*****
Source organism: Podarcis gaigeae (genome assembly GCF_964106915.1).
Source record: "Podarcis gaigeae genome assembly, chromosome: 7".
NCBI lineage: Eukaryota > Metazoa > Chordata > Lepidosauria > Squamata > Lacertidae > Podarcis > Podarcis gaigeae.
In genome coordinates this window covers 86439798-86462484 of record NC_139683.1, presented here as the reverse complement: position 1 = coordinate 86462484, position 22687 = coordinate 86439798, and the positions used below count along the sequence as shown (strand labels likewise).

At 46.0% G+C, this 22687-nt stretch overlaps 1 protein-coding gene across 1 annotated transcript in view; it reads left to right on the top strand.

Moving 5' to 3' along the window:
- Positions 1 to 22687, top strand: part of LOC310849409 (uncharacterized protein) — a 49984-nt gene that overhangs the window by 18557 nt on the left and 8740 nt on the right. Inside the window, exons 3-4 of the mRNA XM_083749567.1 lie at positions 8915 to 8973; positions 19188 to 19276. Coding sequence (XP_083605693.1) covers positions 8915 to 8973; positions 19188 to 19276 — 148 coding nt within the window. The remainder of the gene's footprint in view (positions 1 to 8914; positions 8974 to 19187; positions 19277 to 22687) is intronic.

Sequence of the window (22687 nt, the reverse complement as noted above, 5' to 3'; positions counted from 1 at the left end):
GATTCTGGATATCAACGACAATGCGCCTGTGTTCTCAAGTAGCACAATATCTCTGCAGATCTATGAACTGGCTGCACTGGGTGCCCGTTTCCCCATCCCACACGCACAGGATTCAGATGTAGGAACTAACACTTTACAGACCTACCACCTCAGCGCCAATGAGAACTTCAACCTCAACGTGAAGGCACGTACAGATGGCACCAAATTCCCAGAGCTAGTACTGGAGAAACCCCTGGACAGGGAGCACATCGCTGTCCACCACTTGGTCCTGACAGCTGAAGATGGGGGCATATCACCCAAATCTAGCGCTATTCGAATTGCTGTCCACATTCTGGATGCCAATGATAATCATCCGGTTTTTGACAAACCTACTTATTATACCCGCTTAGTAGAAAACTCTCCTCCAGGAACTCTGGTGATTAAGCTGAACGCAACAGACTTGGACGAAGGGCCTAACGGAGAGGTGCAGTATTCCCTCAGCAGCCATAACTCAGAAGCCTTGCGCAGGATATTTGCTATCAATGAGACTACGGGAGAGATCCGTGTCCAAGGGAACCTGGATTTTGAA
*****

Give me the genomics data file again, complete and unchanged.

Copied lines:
Source organism: Podarcis gaigeae (genome assembly GCF_964106915.1).
Source record: "Podarcis gaigeae genome assembly, chromosome: 7".
NCBI lineage: Eukaryota > Metazoa > Chordata > Lepidosauria > Squamata > Lacertidae > Podarcis > Podarcis gaigeae.
In genome coordinates this window covers 86439798-86462484 of record NC_139683.1, presented here as the reverse complement: position 1 = coordinate 86462484, position 22687 = coordinate 86439798, and the positions used below count along the sequence as shown (strand labels likewise).

At 46.0% G+C, this 22687-nt stretch overlaps 1 protein-coding gene across 1 annotated transcript in view; it reads left to right on the top strand.

Moving 5' to 3' along the window:
- Positions 1 to 22687, top strand: part of LOC310849409 (uncharacterized protein) — a 49984-nt gene that overhangs the window by 18557 nt on the left and 8740 nt on the right. Inside the window, exons 3-4 of the mRNA XM_083749567.1 lie at positions 8915 to 8973; positions 19188 to 19276. Coding sequence (XP_083605693.1) covers positions 8915 to 8973; positions 19188 to 19276 — 148 coding nt within the window. The remainder of the gene's footprint in view (positions 1 to 8914; positions 8974 to 19187; positions 19277 to 22687) is intronic.

Sequence of the window (22687 nt, the reverse complement as noted above, 5' to 3'; positions counted from 1 at the left end):
GATTCTGGATATCAACGACAATGCGCCTGTGTTCTCAAGTAGCACAATATCTCTGCAGATCTATGAACTGGCTGCACTGGGTGCCCGTTTCCCCATCCCACACGCACAGGATTCAGATGTAGGAACTAACACTTTACAGACCTACCACCTCAGCGCCAATGAGAACTTCAACCTCAACGTGAAGGCACGTACAGATGGCACCAAATTCCCAGAGCTAGTACTGGAGAAACCCCTGGACAGGGAGCACATCGCTGTCCACCACTTGGTCCTGACAGCTGAAGATGGGGGCATATCACCCAAATCTAGCGCTATTCGAATTGCTGTCCACATTCTGGATGCCAATGATAATCATCCGGTTTTTGACAAACCTACTTATTATACCCGCTTAGTAGAAAACTCTCCTCCAGGAACTCTGGTGATTAAGCTGAACGCAACAGACTTGGACGAAGGGCCTAACGGAGAGGTGCAGTATTCCCTCAGCAGCCATAACTCAGAAGCCTTGCGCAGGATATTTGCTATCAATGAGACTACGGGAGAGATCCGTGTCCAAGGGAACCTGGATTTTGAA